| Part of the series on|
Logic and rhetoric
An implict bias refers to the stereotypes that people unconsciously have towards people of different groups, even though that they may oppose these prejudices.People who have these bias may be completely unaware that they have it. 
There are numerous programs that are designed with the attempt to remove implicit bias, such as the test by the Implicit bias project at Harvard University. These tests try to determine your subconscious biases about people from different religious, racial, and ethnic backgrounds.. The tests are not 100% according to many scientists and skeptics including Michael Shermer, who writes
""First, unconscious states of mind are notoriously difficult to discern and require subtle experimental protocols to elicit. Second, associations between words and categories may simply be measuring familiar cultural or linguistic affiliations— associating “blue” and “sky” faster than “blue” and “doughnuts” does not mean I unconsciously harbor a pastry prejudice. Third, negative words have more emotional salience than positive words, so the IAT may be tapping into the negativity bias instead of prejudice. Fourth, IAT researchers have been unable to produce any interventions that can reduce the alleged prejudicial associations."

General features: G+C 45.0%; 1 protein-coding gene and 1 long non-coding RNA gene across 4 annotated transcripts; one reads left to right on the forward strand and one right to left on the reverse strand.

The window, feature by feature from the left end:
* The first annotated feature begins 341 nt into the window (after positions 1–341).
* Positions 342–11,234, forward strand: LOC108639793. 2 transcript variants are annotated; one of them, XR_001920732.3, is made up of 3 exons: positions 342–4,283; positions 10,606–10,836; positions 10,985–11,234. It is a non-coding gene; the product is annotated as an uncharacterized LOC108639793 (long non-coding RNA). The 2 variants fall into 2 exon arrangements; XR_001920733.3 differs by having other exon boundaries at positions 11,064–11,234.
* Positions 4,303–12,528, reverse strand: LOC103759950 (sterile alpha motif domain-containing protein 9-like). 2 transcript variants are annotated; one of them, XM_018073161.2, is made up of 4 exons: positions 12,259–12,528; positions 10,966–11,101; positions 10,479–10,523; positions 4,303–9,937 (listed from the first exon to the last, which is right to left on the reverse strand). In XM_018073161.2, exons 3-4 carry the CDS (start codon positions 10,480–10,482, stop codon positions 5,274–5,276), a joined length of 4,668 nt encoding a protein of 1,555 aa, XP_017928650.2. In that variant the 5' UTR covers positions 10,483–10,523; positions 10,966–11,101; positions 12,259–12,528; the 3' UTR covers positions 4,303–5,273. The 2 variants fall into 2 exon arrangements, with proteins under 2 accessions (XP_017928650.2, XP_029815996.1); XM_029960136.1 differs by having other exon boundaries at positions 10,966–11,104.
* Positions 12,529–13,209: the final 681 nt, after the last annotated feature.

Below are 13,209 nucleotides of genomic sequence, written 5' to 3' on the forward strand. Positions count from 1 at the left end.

Although he says:
""For centuries the arc of the moral universe has been bending toward justice as a result of changing people’s explicit behaviors and beliefs, not on ferreting out implicit prejudicial witches through the spectral evidence of unconscious associations. Although bias and prejudice still exist, they are not remotely as bad as a mere half a century ago, much less half a millennium ago. We ought to acknowledge such progress and put our energies into figuring out what we have been doing right and do more of it.""